The Mises Institute monthly, free with membership
Volume 16, Number 4
by Llewellyn H. Rockwell, Jr.
The Clinton administration, applying its theory that all good things
should be subsidized with tax dollars, proposes new spending to upgrade the Internet. But
it's not the government that has turned this medium into the most promising venue for
free-market exchange in our time. It's the astounding power of market commerce
Only a few years ago, Internet traffic was controlled by a small clique of
academics. Then communication high-techies, the kind that used to operate ham radios, got
involved. Suddenly, in the course of only a few years, email has become an essential means
of global communication and information retrieval.
The key to the change was the power of free enterprise. In the early days,
the "culture of the
strongly against any hint of enterprise, the dreaded "commercialization." Advertisements were
contrary to the on-line global commonwealth. But then the advent of the world wide web
formed what was a vehicle for mere information display into the most commercial-friendly
setting since the advent of trade fairs.
The dawn of Internet commerce has dramatically reduced the costs of
starting up a business, after a century of the government's raising them. The entire
sector has become fertile ground for job creation and professional advancement, and one
that is not cartelized by unions or controlled by licensure.
And what potential there is. Revenues for book sales on the web are
approaching a billion per year. Companies involved in music and wine are doubling,
tripling, and quadrupling sales every year.
Egghead Software is closing all its physical retail outlets, and moving
entirely to the web. As car lots report thinning profit margins and stagnating sales,
web-based auto dealers--where there is no haggling and prices are easily compared--are in a
Soon, total retail business on the web is expected to exceed $200 billion
per year. So much for protecting this medium from the corruptions of capitalism. But why
should anyone want to? Commercial relations are the essential source of economic and
social vibrancy. These relations mark the difference between living and growing
civilizations, and decaying ones.
The rise of the net economy should also give us pause to think about
economic principles. The most basic one is that free markets create order from seeming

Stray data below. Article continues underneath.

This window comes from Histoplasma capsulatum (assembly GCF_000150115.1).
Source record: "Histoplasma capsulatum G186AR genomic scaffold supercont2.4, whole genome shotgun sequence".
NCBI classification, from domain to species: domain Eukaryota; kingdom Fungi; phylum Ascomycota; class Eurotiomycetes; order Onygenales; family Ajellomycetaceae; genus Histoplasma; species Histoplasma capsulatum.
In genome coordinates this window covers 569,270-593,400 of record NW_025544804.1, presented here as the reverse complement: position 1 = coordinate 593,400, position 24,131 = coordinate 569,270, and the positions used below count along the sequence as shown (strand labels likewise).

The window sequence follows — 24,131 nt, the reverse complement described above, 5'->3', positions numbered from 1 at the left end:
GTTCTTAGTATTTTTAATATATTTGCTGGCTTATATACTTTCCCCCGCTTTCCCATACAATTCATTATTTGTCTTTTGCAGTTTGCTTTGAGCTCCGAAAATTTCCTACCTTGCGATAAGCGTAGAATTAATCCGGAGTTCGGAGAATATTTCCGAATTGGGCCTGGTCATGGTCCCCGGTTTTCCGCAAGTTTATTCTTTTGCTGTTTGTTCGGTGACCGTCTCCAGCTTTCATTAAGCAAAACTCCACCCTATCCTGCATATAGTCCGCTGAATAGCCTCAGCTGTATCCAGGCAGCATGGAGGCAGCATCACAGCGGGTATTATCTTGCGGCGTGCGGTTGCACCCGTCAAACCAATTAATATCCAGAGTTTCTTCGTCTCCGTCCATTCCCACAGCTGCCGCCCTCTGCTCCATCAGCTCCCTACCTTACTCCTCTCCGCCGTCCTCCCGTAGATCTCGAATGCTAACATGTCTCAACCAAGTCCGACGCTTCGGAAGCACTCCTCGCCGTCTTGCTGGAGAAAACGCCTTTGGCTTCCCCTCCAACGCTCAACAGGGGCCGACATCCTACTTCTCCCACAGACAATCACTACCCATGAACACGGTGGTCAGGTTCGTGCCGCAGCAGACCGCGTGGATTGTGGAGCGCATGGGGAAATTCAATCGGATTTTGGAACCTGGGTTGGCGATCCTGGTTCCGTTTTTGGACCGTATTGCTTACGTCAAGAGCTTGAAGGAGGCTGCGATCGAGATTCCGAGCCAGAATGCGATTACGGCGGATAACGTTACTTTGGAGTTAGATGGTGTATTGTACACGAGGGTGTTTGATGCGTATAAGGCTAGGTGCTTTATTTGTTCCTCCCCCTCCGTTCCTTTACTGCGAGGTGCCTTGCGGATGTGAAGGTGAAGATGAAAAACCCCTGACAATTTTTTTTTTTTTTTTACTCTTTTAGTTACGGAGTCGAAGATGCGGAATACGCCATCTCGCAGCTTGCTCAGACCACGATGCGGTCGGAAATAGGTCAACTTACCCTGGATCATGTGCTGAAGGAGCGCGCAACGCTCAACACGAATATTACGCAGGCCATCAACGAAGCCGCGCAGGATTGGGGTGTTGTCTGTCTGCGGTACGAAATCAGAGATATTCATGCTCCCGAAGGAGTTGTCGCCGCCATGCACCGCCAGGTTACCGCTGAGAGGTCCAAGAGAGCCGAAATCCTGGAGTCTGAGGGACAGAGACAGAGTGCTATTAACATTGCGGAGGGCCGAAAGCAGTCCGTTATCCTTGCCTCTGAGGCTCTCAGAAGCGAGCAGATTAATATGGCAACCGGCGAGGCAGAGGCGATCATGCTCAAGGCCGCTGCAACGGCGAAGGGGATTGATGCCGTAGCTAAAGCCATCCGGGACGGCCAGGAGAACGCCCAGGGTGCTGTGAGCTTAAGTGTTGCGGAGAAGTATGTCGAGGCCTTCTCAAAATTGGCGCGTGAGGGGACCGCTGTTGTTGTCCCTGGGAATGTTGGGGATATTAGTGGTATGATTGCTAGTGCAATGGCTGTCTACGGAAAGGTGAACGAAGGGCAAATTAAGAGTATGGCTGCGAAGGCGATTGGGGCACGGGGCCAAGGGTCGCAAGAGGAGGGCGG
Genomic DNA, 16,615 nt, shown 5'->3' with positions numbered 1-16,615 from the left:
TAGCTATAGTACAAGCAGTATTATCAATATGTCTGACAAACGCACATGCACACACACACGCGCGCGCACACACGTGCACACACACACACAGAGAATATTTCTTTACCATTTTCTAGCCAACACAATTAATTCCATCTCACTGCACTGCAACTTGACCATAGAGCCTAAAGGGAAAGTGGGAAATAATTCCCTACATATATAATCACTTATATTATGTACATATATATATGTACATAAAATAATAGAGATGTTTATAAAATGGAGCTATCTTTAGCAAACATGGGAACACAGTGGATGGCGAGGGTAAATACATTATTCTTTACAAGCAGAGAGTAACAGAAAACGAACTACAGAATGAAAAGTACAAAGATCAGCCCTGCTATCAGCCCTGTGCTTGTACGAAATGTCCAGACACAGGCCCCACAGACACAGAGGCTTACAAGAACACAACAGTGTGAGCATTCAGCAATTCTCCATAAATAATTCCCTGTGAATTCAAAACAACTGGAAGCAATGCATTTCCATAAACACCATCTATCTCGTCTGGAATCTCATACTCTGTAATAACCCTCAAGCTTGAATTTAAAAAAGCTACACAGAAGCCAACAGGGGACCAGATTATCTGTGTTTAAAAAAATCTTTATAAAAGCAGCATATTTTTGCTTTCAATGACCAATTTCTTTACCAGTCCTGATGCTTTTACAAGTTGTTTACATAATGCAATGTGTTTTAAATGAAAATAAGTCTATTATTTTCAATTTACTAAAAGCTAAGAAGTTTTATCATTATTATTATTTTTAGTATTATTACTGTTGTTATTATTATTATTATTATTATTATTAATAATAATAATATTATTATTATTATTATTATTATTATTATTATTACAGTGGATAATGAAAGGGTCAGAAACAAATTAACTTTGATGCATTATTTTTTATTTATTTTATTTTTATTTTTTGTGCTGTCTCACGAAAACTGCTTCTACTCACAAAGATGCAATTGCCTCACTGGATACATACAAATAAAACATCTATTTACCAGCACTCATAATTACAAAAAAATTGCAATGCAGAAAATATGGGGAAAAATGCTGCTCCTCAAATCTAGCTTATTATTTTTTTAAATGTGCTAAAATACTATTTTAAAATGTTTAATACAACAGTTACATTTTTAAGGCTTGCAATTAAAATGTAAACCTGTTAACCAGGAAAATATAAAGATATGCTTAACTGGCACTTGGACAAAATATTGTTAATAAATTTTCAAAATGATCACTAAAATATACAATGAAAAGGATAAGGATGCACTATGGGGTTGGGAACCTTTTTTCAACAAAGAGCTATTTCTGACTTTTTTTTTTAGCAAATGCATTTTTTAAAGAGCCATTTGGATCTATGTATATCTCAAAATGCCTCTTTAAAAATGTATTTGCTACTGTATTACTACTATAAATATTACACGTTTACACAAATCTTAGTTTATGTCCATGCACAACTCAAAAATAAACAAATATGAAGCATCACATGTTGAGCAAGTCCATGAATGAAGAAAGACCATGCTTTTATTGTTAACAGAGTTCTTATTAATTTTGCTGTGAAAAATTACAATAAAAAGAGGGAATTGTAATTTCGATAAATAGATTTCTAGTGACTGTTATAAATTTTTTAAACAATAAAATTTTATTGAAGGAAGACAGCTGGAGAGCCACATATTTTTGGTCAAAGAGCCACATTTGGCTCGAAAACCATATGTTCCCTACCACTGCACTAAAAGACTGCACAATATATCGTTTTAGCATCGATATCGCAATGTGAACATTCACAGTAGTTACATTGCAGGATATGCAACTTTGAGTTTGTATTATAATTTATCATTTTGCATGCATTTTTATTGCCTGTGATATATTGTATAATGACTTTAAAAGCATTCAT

chaos. There is no central authority on the Internet making or enforcing rules. There is
no master plan detailing what kinds of businesses should and should not attempt to market
their product through this medium.
All these decisions are made by producers and distributors responding to
the needs of consumers. They do so using entrepreneurial
talent, and no one can foresee the success or failure of their enterprises before they are
actually tried out. The result is an orderly and consumer-friendly setting that is
accessible to anyone inclined to try it out.
The consumer is the king in all markets free of government control, but
web commerce crystalizes this reality like never before. Websites cannot retain the
loyalty of a consumer who's had even one bad experience in delivery or price. There
is no such thing as "market
fly-by-night operation can immediately supplant the most famous site by offering better
delivery and prices.
Not the least of the products made accessible is information about
politicians. In decades past, the kept media kept the truth about the parasitic state away
from our tender ears and eyes. But at last, the competitive pressure generated on the web
has launched a new era of openness that is causing the old myths about government to melt
away. Now the state wants to sink its claws into this medium, to tax it, redistribute it,
censor it, and regulate it through antitrust laws. But there's a problem. The web has
created a generation of users acutely aware of the possibilities for social cooperation
absent government coercion. The "anarchists" of the web culture, as they are derisively called,
When the history is written of how the leviathan state was brought to its
knees, an important chapter will be reserved for the Internet, and the commercial class
that has made it an essential tool for the working out of human freedom.
Llewellyn H. Rockwell, Jr., is president of the Ludwig von Mises Institute.